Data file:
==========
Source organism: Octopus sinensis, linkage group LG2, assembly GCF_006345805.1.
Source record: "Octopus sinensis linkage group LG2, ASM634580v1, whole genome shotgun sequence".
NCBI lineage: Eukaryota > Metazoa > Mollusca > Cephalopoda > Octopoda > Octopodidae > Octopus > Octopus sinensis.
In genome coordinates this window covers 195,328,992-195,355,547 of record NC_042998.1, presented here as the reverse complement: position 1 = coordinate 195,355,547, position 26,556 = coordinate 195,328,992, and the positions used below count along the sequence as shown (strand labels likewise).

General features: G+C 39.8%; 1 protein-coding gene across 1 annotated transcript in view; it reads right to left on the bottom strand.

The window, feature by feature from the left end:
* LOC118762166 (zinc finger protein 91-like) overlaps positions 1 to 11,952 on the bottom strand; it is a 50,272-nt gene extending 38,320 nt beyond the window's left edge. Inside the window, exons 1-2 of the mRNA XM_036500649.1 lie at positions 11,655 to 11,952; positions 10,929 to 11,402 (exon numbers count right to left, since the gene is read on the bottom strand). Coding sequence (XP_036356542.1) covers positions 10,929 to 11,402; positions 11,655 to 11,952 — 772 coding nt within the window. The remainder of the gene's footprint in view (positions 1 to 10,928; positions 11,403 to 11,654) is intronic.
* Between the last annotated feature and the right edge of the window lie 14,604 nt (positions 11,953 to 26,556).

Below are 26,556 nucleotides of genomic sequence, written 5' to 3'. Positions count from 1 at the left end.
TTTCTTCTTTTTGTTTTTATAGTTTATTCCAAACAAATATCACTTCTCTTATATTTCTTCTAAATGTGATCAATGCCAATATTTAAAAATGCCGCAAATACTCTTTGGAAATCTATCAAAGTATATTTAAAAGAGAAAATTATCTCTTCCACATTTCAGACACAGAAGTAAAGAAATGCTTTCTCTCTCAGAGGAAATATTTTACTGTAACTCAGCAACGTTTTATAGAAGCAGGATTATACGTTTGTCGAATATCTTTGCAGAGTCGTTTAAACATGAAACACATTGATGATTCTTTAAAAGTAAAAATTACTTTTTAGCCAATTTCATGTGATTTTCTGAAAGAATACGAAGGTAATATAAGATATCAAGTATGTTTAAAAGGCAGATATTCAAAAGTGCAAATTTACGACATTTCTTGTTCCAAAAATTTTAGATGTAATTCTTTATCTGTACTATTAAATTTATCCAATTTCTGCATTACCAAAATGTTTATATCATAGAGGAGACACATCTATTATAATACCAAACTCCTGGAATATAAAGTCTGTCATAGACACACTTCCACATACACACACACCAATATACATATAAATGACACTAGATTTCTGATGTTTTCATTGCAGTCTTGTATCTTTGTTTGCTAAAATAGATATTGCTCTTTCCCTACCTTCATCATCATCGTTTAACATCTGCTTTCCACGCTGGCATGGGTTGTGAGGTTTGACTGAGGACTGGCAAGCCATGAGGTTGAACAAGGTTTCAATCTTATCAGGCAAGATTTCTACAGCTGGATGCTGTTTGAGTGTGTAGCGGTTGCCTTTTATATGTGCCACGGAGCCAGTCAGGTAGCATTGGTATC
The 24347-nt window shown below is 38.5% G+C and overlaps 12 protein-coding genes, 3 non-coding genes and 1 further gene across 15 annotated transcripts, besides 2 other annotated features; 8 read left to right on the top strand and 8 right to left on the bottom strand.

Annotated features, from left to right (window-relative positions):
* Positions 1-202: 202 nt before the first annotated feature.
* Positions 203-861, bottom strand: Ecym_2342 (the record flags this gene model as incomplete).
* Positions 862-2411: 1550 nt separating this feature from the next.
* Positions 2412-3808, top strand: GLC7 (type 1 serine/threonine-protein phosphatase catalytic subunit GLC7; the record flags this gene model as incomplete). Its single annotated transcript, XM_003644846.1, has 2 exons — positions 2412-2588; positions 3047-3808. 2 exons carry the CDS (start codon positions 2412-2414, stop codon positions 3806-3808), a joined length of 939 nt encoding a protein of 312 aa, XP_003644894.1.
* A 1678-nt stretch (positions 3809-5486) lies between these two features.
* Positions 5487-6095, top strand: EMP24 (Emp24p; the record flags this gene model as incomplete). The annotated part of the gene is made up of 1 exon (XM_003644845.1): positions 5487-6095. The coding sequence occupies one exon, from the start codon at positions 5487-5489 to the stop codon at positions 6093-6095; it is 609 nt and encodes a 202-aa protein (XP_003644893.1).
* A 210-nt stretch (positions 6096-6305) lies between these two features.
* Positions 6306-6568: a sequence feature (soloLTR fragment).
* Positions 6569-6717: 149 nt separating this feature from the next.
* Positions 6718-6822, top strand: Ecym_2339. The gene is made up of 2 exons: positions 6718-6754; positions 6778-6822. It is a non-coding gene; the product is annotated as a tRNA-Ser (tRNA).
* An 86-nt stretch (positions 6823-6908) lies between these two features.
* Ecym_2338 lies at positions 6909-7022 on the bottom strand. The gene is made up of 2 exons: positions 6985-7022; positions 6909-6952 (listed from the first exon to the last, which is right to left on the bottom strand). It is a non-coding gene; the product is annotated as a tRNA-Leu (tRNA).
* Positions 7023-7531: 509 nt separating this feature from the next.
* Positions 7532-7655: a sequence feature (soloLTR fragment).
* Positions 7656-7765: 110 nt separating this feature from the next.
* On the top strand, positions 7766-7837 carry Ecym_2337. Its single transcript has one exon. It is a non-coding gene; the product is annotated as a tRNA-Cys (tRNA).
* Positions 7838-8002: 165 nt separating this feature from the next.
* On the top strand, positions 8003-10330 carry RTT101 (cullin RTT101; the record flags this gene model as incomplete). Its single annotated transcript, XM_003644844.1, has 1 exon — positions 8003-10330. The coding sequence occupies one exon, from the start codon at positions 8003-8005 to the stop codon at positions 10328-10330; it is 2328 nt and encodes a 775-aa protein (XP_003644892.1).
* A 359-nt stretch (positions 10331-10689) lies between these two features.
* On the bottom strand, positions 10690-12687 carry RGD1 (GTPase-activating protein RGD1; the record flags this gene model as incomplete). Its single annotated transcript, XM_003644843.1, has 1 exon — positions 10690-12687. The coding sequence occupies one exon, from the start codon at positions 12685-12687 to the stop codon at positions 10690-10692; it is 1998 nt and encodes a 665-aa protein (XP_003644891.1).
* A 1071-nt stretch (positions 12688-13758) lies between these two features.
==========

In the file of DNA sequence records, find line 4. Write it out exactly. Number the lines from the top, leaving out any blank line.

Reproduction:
In genome coordinates this window covers 195,328,992-195,355,547 of record NC_042998.1, presented here as the reverse complement: position 1 = coordinate 195,355,547, position 26,556 = coordinate 195,328,992, and the positions used below count along the sequence as shown (strand labels likewise).